A Stroke Caused A Man To See Everything As A Scaled-Down Miniature


Tom Hale


Tom Hale

Senior Journalist

Tom is a writer in London with a Master's degree in Journalism whose editorial work covers anything from health and the environment to technology and archaeology.

Senior Journalist


A photography technique, known as the diorama effect, can make scenes appear like a miniature scale model. Nick Beer/Shutterstock

A stroke can have all kinds of strange and unusual effects on people’s perceptions, from changing their sense of smell to hallucinations. In a particularly curious instance of this perception-twisting effect, a man suffered from a stroke and developed micropsia, a visual disorder in which objects are perceived to be smaller than they actually are, like a shrunken-down miniature.

Whatever he looked at – whether it was an item in the grocery store, a corridor, or even himself in the mirror – it appeared to be a fraction of its actual size. 


As reported in a new case study published in the journal Neurocase, a 64-year-old man was admitted to a hospital in the Netherlands with weakness in his left arm. He also said that he had experienced a temporary loss of vision 11 days prior. A CT-scan of his brain revealed he had experienced a stroke in the occipito-parietal region, a chunk of the brain that deals with visual processing. Shortly after this incident, the man reported looking in the mirror and perceiving himself as 70 percent of his actual size.

As another example, he told doctors that he thought his clothes would not fit him anymore because they appeared to be too small. Despite typically wearing medium-size clothes, he started to buy extra-large shirts because his usual size didn’t look big enough. The effect was so severe he often worried whether certain corridors were too small for him to fit through.  

With an undoubtedly interesting case on their hands, the doctors set about snooping into what was going on. In one part of their extensive investigation, the team used a computer to asses how he responded to visual stimuli. They also gave practical tests using different-sized cubes to gauge his size estimations. These tests highlighted that the man struggled with his left visual field. For example, if two cubes of differing sizes were placed next to each other, he consistently believed the left cube was smaller than the right one.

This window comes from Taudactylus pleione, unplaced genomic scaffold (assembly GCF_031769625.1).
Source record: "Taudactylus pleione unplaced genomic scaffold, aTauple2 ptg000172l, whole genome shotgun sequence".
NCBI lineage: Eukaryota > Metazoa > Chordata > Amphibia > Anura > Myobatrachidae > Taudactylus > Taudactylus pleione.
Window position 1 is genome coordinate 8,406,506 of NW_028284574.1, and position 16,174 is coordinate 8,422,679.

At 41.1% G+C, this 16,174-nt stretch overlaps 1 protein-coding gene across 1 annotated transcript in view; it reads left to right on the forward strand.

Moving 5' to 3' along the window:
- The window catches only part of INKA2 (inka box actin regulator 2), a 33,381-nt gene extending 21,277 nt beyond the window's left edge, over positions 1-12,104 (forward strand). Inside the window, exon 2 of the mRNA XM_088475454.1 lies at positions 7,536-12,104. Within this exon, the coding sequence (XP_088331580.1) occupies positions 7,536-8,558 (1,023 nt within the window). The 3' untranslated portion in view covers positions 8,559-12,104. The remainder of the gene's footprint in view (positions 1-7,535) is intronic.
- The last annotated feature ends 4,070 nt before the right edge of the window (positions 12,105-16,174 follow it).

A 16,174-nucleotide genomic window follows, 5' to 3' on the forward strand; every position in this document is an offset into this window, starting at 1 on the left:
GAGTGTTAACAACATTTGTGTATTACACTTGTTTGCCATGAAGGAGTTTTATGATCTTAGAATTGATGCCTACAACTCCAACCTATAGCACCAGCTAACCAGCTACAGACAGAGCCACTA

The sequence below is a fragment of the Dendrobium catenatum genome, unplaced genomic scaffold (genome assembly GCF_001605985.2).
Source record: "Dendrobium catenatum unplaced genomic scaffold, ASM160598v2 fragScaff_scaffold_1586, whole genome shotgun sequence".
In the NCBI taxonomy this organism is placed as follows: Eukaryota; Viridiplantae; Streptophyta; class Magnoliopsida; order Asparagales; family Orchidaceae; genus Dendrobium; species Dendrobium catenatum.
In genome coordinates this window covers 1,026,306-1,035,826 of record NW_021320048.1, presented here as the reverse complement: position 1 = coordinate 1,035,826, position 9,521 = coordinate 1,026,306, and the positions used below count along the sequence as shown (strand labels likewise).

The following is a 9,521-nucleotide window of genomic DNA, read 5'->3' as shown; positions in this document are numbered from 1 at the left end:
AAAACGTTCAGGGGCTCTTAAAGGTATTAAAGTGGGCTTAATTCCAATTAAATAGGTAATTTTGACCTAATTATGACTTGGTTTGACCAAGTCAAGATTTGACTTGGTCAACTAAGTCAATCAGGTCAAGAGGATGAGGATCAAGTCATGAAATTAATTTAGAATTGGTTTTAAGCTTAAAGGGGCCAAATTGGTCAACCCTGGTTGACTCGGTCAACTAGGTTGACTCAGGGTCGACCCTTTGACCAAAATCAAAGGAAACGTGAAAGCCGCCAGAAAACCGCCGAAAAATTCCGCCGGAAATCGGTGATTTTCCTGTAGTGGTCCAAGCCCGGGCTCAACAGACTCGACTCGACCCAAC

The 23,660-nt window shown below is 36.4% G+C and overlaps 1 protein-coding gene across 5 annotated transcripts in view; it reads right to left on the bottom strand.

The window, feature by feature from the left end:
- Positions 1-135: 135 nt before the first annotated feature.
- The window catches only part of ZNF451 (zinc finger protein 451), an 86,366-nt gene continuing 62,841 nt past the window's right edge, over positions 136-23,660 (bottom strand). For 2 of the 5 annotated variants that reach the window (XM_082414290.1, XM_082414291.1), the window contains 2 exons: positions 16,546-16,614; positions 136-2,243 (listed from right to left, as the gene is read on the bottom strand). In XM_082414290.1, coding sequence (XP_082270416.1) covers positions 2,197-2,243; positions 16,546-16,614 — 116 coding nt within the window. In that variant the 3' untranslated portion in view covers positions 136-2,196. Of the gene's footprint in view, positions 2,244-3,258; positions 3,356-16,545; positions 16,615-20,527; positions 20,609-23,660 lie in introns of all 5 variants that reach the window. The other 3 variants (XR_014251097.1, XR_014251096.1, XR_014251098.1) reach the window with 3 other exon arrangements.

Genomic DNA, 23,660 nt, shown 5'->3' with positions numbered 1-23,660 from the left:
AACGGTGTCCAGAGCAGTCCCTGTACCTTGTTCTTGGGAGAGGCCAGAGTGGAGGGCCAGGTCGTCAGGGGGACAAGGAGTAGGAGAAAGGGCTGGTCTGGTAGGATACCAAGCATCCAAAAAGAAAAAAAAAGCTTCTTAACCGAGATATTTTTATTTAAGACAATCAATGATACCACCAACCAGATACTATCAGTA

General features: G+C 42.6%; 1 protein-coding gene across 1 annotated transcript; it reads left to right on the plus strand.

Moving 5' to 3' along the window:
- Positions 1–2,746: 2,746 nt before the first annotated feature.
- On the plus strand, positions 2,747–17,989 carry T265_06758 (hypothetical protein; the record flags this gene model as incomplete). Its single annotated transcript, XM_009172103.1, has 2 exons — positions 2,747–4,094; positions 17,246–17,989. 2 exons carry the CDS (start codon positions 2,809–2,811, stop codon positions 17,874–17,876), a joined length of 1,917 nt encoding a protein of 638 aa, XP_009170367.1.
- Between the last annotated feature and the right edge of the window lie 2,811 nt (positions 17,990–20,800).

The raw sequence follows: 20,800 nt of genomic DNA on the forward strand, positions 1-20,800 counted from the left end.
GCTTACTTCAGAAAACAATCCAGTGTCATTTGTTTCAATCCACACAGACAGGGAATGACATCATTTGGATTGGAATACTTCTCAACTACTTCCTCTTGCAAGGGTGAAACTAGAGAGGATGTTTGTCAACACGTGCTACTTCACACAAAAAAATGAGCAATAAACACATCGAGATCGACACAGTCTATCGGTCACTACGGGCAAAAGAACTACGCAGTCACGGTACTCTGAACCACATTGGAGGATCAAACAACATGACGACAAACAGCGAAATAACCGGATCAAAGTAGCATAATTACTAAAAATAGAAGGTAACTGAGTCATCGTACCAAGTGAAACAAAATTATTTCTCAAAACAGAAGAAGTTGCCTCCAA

The researchers still aren’t certain why this man acquired such an acute form of micropsia, as the condition can be sparked by a number of different things, from drugs to epilepsy. However, based on their experiments, they concluded that the man sustained damage to his brain’s visual processing hub during his stroke. In an attempt to rectify the damage and maintain some constancy in his perception, the visual system over-compensated and created this effect. 


“In sum, we suggest that the unilateral occipito-parietal infarction in our patient has caused contra-lesional visual sensory impairments, for which an unconscious, higher-order process tries to compensate at the price of creating a “shrunken” world,” concluded the researchers in their study.

[H/T: New Scientist]


  • tag
  • brain,

  • vision,

  • stroke,

  • perception,

  • visual,

  • micropsia